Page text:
Lieberman Sees “Once in a Generation” Chance to Enact Bipartisan Lobbying Reform

Homeland Security and Governmental Affairs Committee Ranking Member Joe Lieberman, D-Conn., issued the following statement Wednesday at a Committee hearing on various lobbying reform proposals:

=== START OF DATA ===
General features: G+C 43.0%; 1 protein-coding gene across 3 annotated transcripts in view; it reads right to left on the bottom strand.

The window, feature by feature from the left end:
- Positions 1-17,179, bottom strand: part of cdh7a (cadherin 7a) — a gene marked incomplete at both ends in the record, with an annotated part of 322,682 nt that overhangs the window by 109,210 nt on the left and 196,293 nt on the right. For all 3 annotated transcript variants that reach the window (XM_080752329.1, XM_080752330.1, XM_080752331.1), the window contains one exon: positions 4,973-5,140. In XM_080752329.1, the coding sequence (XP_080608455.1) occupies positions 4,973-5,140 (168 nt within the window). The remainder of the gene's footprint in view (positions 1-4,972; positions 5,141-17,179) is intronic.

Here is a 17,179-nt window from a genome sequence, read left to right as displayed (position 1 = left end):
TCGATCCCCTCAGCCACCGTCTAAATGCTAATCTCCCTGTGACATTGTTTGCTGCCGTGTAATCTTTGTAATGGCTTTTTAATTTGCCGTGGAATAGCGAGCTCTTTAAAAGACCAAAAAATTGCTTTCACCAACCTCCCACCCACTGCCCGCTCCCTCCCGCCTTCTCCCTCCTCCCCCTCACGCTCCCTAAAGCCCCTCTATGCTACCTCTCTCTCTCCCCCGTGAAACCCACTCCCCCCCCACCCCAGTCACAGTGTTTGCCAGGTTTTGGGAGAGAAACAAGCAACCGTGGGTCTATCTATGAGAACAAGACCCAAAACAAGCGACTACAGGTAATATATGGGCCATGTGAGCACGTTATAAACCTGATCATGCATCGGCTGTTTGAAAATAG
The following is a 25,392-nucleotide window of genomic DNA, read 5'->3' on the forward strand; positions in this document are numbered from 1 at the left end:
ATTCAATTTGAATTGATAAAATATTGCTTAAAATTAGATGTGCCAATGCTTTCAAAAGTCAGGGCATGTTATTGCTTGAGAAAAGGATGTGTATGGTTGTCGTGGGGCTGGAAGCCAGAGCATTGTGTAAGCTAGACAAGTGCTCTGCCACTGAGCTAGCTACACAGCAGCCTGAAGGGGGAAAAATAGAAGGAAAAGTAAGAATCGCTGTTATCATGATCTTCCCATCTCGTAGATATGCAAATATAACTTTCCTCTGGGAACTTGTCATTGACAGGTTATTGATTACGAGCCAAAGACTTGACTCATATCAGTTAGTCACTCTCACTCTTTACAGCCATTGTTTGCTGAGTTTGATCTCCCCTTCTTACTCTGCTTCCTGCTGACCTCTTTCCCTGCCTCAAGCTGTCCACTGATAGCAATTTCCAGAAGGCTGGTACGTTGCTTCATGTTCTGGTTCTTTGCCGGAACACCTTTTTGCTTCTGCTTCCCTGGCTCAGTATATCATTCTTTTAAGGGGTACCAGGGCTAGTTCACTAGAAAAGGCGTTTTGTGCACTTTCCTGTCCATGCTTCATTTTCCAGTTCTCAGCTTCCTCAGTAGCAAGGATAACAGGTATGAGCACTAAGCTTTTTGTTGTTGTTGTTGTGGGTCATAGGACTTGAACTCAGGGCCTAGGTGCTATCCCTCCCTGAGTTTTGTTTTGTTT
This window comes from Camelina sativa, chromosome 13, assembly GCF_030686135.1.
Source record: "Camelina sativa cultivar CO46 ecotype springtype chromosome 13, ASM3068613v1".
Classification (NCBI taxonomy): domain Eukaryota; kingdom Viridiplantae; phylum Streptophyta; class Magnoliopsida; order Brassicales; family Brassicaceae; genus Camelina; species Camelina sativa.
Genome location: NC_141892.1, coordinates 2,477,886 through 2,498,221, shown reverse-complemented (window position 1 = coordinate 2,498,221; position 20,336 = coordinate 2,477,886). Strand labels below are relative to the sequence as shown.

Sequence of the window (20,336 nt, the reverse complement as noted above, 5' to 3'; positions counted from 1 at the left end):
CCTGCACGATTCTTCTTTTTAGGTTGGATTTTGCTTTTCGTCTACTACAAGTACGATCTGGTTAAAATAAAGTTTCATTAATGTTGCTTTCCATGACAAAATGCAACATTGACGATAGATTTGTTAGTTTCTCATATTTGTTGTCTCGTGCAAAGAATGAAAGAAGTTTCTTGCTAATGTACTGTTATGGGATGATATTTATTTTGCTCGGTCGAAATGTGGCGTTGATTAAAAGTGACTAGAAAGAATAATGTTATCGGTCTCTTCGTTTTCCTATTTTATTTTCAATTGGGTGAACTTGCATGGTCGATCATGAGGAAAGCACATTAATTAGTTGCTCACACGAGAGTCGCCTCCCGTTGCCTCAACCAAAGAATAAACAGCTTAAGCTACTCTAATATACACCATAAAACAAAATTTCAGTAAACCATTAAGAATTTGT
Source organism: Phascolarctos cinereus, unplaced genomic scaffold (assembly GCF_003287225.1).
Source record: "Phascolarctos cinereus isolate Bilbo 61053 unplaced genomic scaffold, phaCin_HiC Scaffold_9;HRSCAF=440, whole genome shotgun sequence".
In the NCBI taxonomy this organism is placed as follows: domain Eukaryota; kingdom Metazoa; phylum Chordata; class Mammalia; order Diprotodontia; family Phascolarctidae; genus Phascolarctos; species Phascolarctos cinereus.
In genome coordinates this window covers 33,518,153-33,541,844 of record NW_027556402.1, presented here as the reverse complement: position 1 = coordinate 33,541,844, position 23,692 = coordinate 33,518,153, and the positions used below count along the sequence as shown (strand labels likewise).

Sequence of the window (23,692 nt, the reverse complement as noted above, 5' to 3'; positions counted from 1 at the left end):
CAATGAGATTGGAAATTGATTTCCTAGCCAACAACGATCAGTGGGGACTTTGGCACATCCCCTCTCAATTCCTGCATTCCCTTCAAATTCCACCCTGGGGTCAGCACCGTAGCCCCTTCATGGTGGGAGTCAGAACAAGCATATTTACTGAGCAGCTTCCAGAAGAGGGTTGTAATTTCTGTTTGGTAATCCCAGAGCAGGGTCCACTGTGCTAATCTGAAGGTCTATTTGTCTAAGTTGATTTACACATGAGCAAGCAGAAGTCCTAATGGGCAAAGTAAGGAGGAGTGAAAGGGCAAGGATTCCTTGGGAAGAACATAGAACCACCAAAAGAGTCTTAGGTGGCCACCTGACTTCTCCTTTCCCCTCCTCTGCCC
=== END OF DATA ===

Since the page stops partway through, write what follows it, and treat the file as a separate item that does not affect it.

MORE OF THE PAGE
Good morning and thank you, Madam Chairman, for moving quickly on lobbying reform. By doing so, our committee sends a strong and clear signal that Congress will come together across party lines to reform our lobbying laws and remove the cloud of suspicion that currently hangs over this institution. It is no secret that the Jack Abramoff scandal is the primary reason for Congressional-wide acknowledgement that lobbying regulations need reform. Elsewhere, people may argue about whether this scandal is partisan. On this committee, we know the response to it must be bipartisan. The consequences of Abramoff’s crimes are so antithetical to our way of governance and so embarrassing to Congress that Democrats and Republicans, House members and Senators agree Congress must act. And we will. Trust between the people and their elected leaders is essential to our democracy. The behavior of Mr. Abramoff and his associates undercuts that trust and sends the message that in Washington, results go to the highest bidder, not to the greatest public good. By his guilty pleas, Mr. Abramoff has acknowledged that he violated the law. However, his sordid story reveals activity that, while technically legal, is nonetheless clearly wrong. In government, we must hold ourselves, and be held to, a higher standard – to do not just what is legal, but what is right. As lawmakers, we now have the opportunity and responsibility to make what is clearly wrong also illegal. Excellent lobbying reform proposals have been referred to our Committee and are now pending. I have joined with Senator John McCain in cosponsoring one of them, the Lobbying Transparency and Accountability Act of 2005. Our legislation directly responds to the abuses uncovered by the Indian Affairs Committee in the investigation which Senator McCain chaired, and also by the Justice Department investigation that lead to his guilty plea earlier this month. The McCain-Lieberman proposal requires more frequent and detailed disclosure of lobbyist activities and, for the first time, requires full disclosure from grassroots lobbying firms that are paid to conduct mass television or direct mail campaigns to influence Members of Congress. Mr. Abramoff used one of these firms, controlled by his associate Mr. Scanlon, to conceal millions of dollars of payments he overcharged to Indian tribes, which was then forwarded to him. Under the legislation Senator McCain and I have introduced, lobbyists would be required to disclose all payments for travel made or arranged, including detailed itemizations of trips, and for all gifts over $20. Members of Congress and their staffs who fly on corporate jets would have to pay the equivalent of a chartered plane, rather than just the first class price of their ticket. Lobbyists would have to disclose campaign contributions, as well as contributions made to honor public officials, and the revolving door between Capital Hill and K Street would spin more slowly under our proposal. Senator Reid also has lobbying reform legislation, the Honest Leadership and Open Government Act, which I am co-sponsoring, and which incorporates most the McCain-Lieberman bill. With respect to gifts and travel, Senator Reid’s proposal would institute an outright ban on gifts and a prohibition on Members of Congress from accepting travel from private entities. Those are certainly proposals that are worth considering. Another important element of Senator Reid’s bill would prohibit the kind of pay-for-play operation embodied by the K Street Project, where Members of Congress demanded that lobbying firms hire members of a particular party if the lobbying firms wanted Congressional attention to their clients’ issues. Senator Feingold also has a strong bill that contains parts that are similar to the Reid bill and the McCain-Lieberman bill, and I expect that Senator Santorum’s proposal will do the same. All three bills share several provisions: all three call for increased disclosure by lobbyists; for disclosure of paid grassroots lobbying efforts and by lobbying coalition members; for slowing down the revolving door between Capitol Hill and K Street; and for ending the abuse of gift and travel rules. That is why I believe we have a once in a generation opportunity to reach agreement on a broad set of reforms that will reduce cynicism with which many of the American people view their government. We cannot and will not let partisanship or institutional defensiveness stop us from achieving that goal. The status quo stinks and cries out to us to lead the way to clear the air. Today, we have an outstanding group of witnesses, starting off with our colleagues Senators McCain, Durbin, Santorum, Feingold and Coleman. I look forward to working with them and you, Madame Chairman to pass lobbying reform legislation – and to get it done soon.